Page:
I also saw a cool owl "display box" at the Ren faire last month.  We have a table perch that can go with us when we take the birds to events, but it's large and very heavy.  It also leaves the bird out in the open.  This box is enclosed and makes them feel more secure.  And it's just heavy enough not to tip over.
(OK, so he doesn't look very happy.  This one turned out to be a bit small, so I've since made a larger one.  And yes, it started out life as a couple of plastic flower pots).

I've been compulsively dyeing fiber for spinning (and spinning it).  I found a "break the rules" technique which is just too much fun.  Normally when you dye you're supposed to do everything you can to make the color come out evenly.  I'm doing the opposite--encouraging the dyes to separate out.  It spins up to the most beautiful heathered yarns (and yes, I've been spinning them--I'll figure out what to do with the yarn later).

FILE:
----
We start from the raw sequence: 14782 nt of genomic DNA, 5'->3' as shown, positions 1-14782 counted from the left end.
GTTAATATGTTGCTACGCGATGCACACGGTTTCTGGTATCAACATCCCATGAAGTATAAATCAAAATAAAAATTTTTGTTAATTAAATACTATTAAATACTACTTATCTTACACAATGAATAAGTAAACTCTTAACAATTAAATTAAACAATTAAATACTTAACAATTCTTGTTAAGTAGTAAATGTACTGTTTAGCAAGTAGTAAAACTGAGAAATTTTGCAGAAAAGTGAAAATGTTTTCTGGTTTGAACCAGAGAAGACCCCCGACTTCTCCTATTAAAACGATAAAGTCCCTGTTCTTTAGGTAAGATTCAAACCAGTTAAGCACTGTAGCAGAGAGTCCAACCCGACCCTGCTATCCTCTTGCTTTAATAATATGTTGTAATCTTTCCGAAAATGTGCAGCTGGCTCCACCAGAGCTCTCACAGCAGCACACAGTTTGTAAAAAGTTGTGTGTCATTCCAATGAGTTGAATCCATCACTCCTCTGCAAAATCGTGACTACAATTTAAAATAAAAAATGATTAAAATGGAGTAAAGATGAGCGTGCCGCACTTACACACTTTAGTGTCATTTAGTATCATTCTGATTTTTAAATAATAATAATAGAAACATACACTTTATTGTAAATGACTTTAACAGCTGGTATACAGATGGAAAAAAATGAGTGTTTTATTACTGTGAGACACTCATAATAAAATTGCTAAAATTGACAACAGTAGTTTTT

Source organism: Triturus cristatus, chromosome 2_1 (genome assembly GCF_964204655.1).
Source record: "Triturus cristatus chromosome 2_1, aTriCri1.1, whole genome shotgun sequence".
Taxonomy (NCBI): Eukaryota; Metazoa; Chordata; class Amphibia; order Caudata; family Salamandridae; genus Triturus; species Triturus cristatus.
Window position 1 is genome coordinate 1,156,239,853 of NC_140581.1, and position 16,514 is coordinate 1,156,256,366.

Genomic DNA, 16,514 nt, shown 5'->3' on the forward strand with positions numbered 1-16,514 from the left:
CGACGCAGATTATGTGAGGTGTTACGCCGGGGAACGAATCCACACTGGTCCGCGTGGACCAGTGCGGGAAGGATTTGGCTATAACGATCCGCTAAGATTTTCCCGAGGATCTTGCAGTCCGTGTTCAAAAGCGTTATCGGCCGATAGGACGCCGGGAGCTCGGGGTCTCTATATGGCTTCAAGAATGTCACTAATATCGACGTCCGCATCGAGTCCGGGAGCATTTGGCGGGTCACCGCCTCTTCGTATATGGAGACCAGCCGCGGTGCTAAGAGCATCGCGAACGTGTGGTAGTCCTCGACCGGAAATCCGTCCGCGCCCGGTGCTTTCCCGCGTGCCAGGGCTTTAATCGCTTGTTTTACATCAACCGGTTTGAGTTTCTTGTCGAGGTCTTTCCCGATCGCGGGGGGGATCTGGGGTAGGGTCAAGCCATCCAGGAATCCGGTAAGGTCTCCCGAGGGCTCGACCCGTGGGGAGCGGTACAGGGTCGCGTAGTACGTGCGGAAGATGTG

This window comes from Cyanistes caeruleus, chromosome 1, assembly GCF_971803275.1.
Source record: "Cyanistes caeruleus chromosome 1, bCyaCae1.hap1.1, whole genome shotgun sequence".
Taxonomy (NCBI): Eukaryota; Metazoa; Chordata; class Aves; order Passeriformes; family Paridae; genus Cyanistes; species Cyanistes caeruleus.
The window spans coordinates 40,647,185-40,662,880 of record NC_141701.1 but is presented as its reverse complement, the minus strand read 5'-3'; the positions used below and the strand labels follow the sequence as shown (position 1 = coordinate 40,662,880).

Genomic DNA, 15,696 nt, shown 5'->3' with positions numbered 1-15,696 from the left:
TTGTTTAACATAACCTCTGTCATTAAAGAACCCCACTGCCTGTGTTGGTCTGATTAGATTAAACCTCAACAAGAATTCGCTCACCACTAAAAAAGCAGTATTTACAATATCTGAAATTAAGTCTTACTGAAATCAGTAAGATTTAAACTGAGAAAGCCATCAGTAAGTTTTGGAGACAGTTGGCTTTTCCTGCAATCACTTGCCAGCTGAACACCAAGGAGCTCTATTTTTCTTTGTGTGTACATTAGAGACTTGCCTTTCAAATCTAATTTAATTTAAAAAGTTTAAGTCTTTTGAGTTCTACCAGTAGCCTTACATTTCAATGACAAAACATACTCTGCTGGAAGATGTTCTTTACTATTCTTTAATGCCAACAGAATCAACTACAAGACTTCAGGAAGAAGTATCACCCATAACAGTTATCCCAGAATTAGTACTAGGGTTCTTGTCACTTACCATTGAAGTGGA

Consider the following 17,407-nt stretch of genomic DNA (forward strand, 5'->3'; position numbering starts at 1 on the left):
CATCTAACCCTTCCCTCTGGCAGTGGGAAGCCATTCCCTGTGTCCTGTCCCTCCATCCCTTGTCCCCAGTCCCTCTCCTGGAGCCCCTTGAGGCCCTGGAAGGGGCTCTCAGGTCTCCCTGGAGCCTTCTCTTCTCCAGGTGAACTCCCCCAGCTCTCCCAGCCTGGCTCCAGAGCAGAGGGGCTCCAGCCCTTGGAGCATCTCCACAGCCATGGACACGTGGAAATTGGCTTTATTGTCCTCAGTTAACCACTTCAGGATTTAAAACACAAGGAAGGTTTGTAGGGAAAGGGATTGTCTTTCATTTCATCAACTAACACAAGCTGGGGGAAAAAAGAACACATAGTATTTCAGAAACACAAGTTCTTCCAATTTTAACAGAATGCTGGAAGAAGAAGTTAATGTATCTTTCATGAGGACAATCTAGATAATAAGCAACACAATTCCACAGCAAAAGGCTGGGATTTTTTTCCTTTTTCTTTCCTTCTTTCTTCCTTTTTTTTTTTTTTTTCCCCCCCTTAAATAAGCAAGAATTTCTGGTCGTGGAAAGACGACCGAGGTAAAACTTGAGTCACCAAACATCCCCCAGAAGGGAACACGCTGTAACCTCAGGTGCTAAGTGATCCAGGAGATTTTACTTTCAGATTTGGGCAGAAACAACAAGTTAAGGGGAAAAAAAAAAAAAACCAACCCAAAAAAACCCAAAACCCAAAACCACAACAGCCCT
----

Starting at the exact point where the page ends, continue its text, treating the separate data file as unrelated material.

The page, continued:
I also dyed some yarn in this most amazing tangle--but there be method in my madness.  After untangling, it's knitting into striped socks (that are striping all by themselves with no help from me.

I was asked to teach a felt-making class for an upcoming textiles and fiber festival next month.  This caused a bit of angst on my part--I often complain that Tallahassee never has that sort of thing, and therefore if someone is putting one on I feel compelled to help.  But the woman organizing it is someone who makes me crazy (and hopefully doesn't read this).  Noblesse oblige won out, and I agreed.   I wanted to make sure I had some wool that would make decent felt (not all of it does) and then I got involved in making all manners of samples and spent two days massaging wool into felt.  Then I got an email from Crazy Lady saying that someone else would do the class (I get the impression that I was Plan B in case the other person didn't come through).  Oh well--I had fun and now I have a bunch of samples to do something with.